# Zeta function universality

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In mathematics, the universality of zeta-functions is the remarkable ability of the Riemann zeta-function and other similar functions (such as the Dirichlet L-functions) to approximate arbitrary non-vanishing holomorphic functions arbitrarily well. Zeta function universality_sentence_0

The universality of the Riemann zeta function was first proven by Sergei Mikhailovitch Voronin in 1975 and is sometimes known as Voronin's Universality Theorem. Zeta function universality_sentence_1

## Formal statement Zeta function universality_section_0

A mathematically precise statement of universality for the Riemann zeta-function ζ(s) follows. Zeta function universality_sentence_2

Let U be a compact subset of the strip Zeta function universality_sentence_3

such that the complement of U is connected. Zeta function universality_sentence_4

Let f : U → C be a continuous function on U which is holomorphic on the interior of U and does not have any zeros in U. Zeta function universality_sentence_5

Then for any ε > 0 there exists a t ≥ 0 such that Zeta function universality_sentence_6

Even more: the lower density of the set of values t which do the job is positive, as is expressed by the following inequality about a limit inferior. Zeta function universality_sentence_7

where λ denotes the Lebesgue measure on the real numbers. Zeta function universality_sentence_8

## Discussion Zeta function universality_section_1

The condition that the complement of U be connected essentially means that U doesn't contain any holes. Zeta function universality_sentence_9

The intuitive meaning of the first statement is as follows: it is possible to move U by some vertical displacement it so that the function f on U is approximated by the zeta function on the displaced copy of U, to an accuracy of ε. Zeta function universality_sentence_10

The function f is not allowed to have any zeros on U. Zeta function universality_sentence_11

This is an important restriction; if you start with a holomorphic function with an isolated zero, then any "nearby" holomorphic function will also have a zero. Zeta function universality_sentence_12

According to the Riemann hypothesis, the Riemann zeta function does not have any zeros in the considered strip, and so it couldn't possibly approximate such a function. Zeta function universality_sentence_13

The function f(s) = 0 which is identically zero on U can be approximated by ζ: we can first pick the "nearby" function g(s) = ε/2 (which is holomorphic and doesn't have zeros) and find a vertical displacement such that ζ approximates g to accuracy ε/2, and therefore f to accuracy ε. Zeta function universality_sentence_14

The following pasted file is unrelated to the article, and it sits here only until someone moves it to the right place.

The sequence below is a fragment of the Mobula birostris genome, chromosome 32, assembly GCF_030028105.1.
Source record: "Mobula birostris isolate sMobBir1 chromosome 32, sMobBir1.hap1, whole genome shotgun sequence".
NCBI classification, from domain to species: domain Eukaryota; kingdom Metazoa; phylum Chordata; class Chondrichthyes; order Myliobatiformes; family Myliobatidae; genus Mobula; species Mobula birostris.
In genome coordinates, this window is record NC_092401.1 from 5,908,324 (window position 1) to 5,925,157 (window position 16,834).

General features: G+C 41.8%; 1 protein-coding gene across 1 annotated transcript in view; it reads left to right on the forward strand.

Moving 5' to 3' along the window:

The accompanying figure shows the zeta function on a representative part of the relevant strip. Zeta function universality_sentence_15

The color of the point s encodes the value ζ(s) as follows: the hue represents the argument of ζ(s), with red denoting positive real values, and then counterclockwise through yellow, green cyan, blue and purple. Zeta function universality_sentence_16

Strong colors denote values close to 0 (black = 0), weak colors denote values far away from 0 (white = ∞). Zeta function universality_sentence_17

The picture shows three zeros of the zeta function, at about 1/2 + 103.7i, 1/2 + 105.5i and 1/2 + 107.2i. Zeta function universality_sentence_18

Voronin's theorem essentially states that this strip contains all possible "analytic" color patterns that don't use black or white. Zeta function universality_sentence_19

The rough meaning of the statement on the lower density is as follows: if a function f and an ε > 0 is given, there is a positive probability that a randomly picked vertical displacement it will yield an approximation of f to accuracy ε. Zeta function universality_sentence_20

The interior of U may be empty, in which case there is no requirement of f being holomorphic. Zeta function universality_sentence_21

For example, if we take U to be a line segment, then a continuous function f : U → C is nothing but a curve in the complex plane, and we see that the zeta function encodes every possible curve (i.e., any figure that can be drawn without lifting the pencil) to arbitrary precision on the considered strip. Zeta function universality_sentence_22